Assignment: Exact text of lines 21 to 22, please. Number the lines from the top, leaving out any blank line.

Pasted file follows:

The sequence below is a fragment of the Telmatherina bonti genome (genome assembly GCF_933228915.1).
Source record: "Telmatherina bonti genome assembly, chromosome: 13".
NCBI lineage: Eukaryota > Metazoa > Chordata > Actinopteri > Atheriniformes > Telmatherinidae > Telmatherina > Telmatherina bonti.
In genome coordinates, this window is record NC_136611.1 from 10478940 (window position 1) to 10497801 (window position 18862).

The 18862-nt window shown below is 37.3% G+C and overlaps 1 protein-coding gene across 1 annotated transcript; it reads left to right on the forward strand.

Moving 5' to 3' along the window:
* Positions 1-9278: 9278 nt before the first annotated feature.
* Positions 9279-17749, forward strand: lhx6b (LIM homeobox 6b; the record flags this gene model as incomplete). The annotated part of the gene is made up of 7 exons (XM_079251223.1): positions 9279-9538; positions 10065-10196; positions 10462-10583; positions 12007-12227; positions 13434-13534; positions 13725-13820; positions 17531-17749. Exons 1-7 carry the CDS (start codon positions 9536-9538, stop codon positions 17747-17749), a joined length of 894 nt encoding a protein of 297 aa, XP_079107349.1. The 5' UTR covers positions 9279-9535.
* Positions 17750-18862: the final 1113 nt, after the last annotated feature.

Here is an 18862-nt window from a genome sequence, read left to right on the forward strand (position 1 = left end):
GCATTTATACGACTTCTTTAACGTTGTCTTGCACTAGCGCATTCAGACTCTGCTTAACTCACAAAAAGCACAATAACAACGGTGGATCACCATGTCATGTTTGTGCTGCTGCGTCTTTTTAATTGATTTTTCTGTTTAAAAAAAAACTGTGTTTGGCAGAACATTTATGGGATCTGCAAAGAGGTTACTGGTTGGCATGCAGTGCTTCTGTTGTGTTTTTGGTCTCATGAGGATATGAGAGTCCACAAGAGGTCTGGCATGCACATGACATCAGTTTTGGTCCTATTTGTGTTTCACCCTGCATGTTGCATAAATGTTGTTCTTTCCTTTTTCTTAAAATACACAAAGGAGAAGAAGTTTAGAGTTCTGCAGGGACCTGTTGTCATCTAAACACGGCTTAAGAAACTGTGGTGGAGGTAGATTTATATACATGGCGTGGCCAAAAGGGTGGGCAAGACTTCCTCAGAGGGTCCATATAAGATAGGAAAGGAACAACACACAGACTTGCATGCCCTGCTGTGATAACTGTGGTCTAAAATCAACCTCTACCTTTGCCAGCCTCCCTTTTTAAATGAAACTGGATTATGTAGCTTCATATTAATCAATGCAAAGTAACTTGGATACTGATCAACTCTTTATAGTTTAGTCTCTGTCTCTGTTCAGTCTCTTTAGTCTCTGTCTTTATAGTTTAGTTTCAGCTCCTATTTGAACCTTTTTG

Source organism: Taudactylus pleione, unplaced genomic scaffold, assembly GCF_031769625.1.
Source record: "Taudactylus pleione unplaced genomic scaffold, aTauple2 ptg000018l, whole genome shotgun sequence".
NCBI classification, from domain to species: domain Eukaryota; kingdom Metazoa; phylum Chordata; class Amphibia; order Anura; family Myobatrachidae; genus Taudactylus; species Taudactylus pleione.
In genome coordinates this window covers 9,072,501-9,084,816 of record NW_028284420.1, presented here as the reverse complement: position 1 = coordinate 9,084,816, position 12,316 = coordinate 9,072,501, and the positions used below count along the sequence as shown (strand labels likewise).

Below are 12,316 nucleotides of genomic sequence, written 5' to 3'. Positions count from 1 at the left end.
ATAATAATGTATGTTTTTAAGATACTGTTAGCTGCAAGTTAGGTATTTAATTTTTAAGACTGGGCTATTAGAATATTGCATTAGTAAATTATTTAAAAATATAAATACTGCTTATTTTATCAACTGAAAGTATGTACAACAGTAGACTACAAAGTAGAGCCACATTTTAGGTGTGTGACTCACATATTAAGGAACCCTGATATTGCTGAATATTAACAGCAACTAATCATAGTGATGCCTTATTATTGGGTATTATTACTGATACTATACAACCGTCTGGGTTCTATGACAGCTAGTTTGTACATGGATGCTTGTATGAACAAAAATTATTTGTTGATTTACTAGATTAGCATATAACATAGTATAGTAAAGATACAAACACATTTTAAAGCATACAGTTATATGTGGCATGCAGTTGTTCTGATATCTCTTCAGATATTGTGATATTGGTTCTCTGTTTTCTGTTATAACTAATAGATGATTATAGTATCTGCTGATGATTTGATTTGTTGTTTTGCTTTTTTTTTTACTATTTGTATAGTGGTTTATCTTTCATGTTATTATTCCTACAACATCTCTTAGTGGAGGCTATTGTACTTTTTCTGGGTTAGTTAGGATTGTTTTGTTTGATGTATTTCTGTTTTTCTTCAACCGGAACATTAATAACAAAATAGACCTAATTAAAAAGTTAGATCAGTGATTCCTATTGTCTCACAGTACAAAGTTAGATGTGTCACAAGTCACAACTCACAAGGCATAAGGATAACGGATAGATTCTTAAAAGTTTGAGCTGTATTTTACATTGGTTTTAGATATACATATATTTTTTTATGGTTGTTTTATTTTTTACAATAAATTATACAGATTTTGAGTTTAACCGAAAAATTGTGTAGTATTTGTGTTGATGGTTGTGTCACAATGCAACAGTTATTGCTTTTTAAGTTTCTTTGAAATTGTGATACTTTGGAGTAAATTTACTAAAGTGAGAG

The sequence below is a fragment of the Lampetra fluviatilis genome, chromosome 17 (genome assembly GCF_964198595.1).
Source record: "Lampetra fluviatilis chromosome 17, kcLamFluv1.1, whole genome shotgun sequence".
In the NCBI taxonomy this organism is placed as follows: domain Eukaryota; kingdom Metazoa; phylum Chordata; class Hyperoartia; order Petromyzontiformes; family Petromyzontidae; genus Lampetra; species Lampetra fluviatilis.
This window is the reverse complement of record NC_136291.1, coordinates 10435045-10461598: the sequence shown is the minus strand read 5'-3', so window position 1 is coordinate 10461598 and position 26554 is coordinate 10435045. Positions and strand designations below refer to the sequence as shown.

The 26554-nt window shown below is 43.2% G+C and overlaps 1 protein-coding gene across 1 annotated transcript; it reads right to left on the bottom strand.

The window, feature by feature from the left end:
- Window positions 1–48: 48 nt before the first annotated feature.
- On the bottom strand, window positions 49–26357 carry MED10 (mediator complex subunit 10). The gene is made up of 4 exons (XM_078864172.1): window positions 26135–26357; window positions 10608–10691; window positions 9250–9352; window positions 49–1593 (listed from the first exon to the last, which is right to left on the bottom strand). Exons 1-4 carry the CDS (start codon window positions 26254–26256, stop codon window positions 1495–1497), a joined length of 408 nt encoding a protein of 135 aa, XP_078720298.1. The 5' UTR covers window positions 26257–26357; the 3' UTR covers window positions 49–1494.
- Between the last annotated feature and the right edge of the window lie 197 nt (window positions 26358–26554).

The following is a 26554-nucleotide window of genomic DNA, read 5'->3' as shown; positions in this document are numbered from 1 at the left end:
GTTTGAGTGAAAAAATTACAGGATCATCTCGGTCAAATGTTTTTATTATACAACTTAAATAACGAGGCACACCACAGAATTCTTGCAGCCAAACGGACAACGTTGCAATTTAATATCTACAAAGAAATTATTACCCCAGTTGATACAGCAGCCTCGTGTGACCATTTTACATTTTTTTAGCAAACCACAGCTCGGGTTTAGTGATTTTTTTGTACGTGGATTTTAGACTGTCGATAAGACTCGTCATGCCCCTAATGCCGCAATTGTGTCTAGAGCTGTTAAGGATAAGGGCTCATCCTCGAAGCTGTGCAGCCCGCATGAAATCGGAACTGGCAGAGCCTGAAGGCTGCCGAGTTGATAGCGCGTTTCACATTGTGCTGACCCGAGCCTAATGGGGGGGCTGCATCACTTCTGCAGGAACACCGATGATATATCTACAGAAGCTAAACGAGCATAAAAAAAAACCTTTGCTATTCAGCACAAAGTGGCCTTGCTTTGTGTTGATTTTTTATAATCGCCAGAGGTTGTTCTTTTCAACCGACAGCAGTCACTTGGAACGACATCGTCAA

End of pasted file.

This window is the reverse complement of record NC_136291.1, coordinates 10435045-10461598: the sequence shown is the minus strand read 5'-3', so window position 1 is coordinate 10461598 and position 26554 is coordinate 10435045. Positions and strand designations below refer to the sequence as shown.

The 26554-nt window shown below is 43.2% G+C and overlaps 1 protein-coding gene across 1 annotated transcript; it reads right to left on the bottom strand.